It took my husband and me thirteen years to conceive successfully and bear a child having lost two children in early pregnancy. And during those years Mother’s Day was a particularly hard day of the year to endure. I felt the loss of those children and the emptiness of my womb very personally and resented being given the flower at church as I felt very deeply my lack of children and my lack of being a mother.

Many will have shared and still will be there in the middle of such feelings, so let us acknowledge this pain, our hurt and our loss and remember Mary, our heavenly mother. She knew the pain of losing a child too soon herself, standing at the foot of the cross and seeing her son die. So we come to the Lord to console us. For his love for us is bigger than we can imagine and his power to heal is never far away.

And so we listen to choir as they sing for us Mary’s great song of rejoicing.

Choir My soul doth magnify the Lord :


Student/Teacher: [Gospel Reading]

A reading from the Holy Gospel according to Luke

All: Glory to you, O Lord.

[Jesus said] 27 "But I say to you that listen, Love your enemies, do good to those who hate you, 28 bless those who curse you, pray for those who abuse you. 29 If anyone strikes you on the cheek, offer the other also; and from anyone who takes away your coat do not withhold even your shirt. 30 Give to everyone who begs from you; and if anyone takes away your goods, do not ask for them again. 31 Do to others as you would have them do to you.

32 "If you love those who love you, what credit is that to you? For even sinners love those who love them. 33 If you do good to those who do good to you, what credit is that to you? For even sinners do the same. 34 If you lend to those from whom you hope to receive, what credit is that to you? Even sinners lend to sinners, to receive as much again. 35 But love your enemies, do good, and lend, expecting nothing in return.[e] Your reward will be great, and you will be children of the Most High; for he is kind to the ungrateful and the wicked. 36 Be merciful, just as your Father is merciful.

The Gospel of the Lord

All: Praise to you Lord Jesus Christ.



Fr Martin


Happy mothering Sunday to you.

My earliest memory of Mothering Sunday was when I was six years old. My brother was four at the time and we had recently arrived back home from church. As I came into the kitchen, I saw my older sister had already put our yellow daffodils and cards for Mum on the table in the middle of the kitchen. The next thing I see is my brother pulling the tablecloth and my sister shouting at him to stop, but as younger brothers are wont to do when told to stop by their elder sisters; he starts tugging even harder and succeeds in pulling the table cloth right off the table and sending everything on it crashing to the floor. At this my brother runs off in tears towards his bedroom while my sister goes off to find Mum. Trying to be helpful, I start to pick up the daffodils and cards from the floor. A few minutes later, Mum comes into the kitchen with my brother and sister. She sits down and puts my brother on her lap. I thought he was going to get a right telling off but instead she says to him: ‘I am not pleased with you because you did not obey your sister but I want you to know I still love you very much.’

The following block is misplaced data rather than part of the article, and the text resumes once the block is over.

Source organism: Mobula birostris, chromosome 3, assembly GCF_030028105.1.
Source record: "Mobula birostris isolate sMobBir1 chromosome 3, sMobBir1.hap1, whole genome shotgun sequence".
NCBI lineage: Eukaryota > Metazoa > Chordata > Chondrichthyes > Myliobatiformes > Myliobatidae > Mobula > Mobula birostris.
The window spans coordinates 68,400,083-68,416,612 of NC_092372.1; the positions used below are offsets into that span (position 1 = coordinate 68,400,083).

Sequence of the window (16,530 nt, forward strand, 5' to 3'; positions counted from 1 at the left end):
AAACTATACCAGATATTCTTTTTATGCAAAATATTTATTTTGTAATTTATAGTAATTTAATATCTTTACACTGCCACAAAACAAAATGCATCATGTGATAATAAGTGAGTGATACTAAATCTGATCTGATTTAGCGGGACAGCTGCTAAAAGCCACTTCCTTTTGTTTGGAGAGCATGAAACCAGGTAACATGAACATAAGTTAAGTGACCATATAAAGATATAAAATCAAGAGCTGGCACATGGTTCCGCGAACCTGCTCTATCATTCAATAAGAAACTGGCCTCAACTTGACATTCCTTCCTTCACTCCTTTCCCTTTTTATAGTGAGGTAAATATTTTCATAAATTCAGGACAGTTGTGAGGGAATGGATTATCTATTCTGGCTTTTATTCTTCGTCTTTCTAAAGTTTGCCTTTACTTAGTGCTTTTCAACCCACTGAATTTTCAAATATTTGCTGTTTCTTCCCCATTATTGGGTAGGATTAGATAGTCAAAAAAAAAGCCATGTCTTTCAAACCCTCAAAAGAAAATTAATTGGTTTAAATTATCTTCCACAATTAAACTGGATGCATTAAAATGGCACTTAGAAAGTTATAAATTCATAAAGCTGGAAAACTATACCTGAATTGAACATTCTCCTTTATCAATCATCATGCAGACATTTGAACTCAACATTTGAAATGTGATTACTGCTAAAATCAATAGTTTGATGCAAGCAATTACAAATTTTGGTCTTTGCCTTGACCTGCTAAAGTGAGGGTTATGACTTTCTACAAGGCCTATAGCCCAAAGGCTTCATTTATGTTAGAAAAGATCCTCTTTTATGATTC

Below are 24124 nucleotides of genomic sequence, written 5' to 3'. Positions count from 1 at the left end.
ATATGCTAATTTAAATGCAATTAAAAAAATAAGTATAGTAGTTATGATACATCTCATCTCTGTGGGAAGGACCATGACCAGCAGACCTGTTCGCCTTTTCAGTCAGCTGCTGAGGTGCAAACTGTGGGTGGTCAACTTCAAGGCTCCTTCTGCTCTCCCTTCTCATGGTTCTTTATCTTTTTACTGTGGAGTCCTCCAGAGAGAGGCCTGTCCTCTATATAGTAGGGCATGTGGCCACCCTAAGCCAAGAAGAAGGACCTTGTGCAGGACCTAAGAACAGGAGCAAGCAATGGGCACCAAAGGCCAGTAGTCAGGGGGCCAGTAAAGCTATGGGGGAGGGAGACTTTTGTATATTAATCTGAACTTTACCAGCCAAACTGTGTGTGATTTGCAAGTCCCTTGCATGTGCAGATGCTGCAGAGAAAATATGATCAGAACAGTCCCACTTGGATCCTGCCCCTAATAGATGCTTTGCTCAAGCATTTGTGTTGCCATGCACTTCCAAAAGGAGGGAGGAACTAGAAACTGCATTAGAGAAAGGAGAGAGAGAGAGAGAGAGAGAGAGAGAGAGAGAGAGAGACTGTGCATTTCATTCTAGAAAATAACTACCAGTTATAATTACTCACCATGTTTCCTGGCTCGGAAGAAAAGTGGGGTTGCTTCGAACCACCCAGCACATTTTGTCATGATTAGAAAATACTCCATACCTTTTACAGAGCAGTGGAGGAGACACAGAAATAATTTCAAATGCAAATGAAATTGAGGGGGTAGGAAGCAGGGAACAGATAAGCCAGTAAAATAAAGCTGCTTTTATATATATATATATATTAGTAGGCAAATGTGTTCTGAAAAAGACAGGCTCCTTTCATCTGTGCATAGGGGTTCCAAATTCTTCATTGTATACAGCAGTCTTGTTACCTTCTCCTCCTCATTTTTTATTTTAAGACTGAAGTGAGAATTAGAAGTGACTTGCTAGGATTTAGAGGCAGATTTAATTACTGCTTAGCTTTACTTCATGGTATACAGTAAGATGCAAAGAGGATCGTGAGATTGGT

Such expressions of love and forgiveness are so important for young children if they are to grasp more readily the unconditional love and forgiveness that God has for them and all people. It is also crucial that young people learn that there is nothing that they can do in their life that will cause God to love them less.



In a very real way my brother experienced from Mum the same tender and comforting maternal love that God always shows to his people as we heard in our reading this morning from Isaiah and repeated in this passage taken from prophet Hosea:

‘I led them with cords of human kindness, with bands of love.

I was to them like those who lift infants to their cheeks.

I bent down to them and fed them.’ (Hosea 11:4)

The bonds of love shown between my mum and my brother and between Ruth and Naomi in our second reading help us to understand the deep bond of love God wishes to have with each of us.

Sadly, and for a variety of reasons, developing the deep bonds of love through quality family time spent together is much less common than in previous generations. Modern parents are increasingly adopting a ‘consumerist attitude to love’: that’s when parents mainly show their love through buying gifts for their children instead of making time, in their busy schedules, to develop a deep loving personal relationship with their children. By contrast Jesus always had time for even the little children.